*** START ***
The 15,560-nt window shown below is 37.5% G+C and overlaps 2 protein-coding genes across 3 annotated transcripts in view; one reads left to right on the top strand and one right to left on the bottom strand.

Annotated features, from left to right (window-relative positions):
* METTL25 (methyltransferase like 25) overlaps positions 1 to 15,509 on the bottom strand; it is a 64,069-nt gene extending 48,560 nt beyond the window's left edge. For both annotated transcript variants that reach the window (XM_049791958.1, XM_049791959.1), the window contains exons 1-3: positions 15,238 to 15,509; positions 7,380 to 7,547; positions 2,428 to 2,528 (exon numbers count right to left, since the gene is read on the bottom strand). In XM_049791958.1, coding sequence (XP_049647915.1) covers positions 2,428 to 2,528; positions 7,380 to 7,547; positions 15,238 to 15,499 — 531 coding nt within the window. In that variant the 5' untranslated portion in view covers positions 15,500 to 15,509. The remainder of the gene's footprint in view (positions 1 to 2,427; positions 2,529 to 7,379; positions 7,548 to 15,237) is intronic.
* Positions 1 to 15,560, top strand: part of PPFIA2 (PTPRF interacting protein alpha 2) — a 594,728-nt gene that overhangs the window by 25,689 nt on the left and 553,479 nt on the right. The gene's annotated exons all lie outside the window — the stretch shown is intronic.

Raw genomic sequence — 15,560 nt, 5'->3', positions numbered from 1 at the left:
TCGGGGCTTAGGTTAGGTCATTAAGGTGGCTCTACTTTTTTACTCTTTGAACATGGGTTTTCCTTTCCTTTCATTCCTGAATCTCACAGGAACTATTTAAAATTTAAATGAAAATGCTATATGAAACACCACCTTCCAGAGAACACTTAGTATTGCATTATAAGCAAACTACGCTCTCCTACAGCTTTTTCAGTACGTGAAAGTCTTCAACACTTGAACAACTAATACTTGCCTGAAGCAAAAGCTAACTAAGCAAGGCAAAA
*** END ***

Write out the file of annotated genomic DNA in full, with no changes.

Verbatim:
The 15,560-nt window shown below is 37.5% G+C and overlaps 2 protein-coding genes across 3 annotated transcripts in view; one reads left to right on the top strand and one right to left on the bottom strand.

Annotated features, from left to right (window-relative positions):
* METTL25 (methyltransferase like 25) overlaps positions 1 to 15,509 on the bottom strand; it is a 64,069-nt gene extending 48,560 nt beyond the window's left edge. For both annotated transcript variants that reach the window (XM_049791958.1, XM_049791959.1), the window contains exons 1-3: positions 15,238 to 15,509; positions 7,380 to 7,547; positions 2,428 to 2,528 (exon numbers count right to left, since the gene is read on the bottom strand). In XM_049791958.1, coding sequence (XP_049647915.1) covers positions 2,428 to 2,528; positions 7,380 to 7,547; positions 15,238 to 15,499 — 531 coding nt within the window. In that variant the 5' untranslated portion in view covers positions 15,500 to 15,509. The remainder of the gene's footprint in view (positions 1 to 2,427; positions 2,529 to 7,379; positions 7,548 to 15,237) is intronic.
* Positions 1 to 15,560, top strand: part of PPFIA2 (PTPRF interacting protein alpha 2) — a 594,728-nt gene that overhangs the window by 25,689 nt on the left and 553,479 nt on the right. The gene's annotated exons all lie outside the window — the stretch shown is intronic.

Raw genomic sequence — 15,560 nt, 5'->3', positions numbered from 1 at the left:
TCGGGGCTTAGGTTAGGTCATTAAGGTGGCTCTACTTTTTTACTCTTTGAACATGGGTTTTCCTTTCCTTTCATTCCTGAATCTCACAGGAACTATTTAAAATTTAAATGAAAATGCTATATGAAACACCACCTTCCAGAGAACACTTAGTATTGCATTATAAGCAAACTACGCTCTCCTACAGCTTTTTCAGTACGTGAAAGTCTTCAACACTTGAACAACTAATACTTGCCTGAAGCAAAAGCTAACTAAGCAAGGCAAAA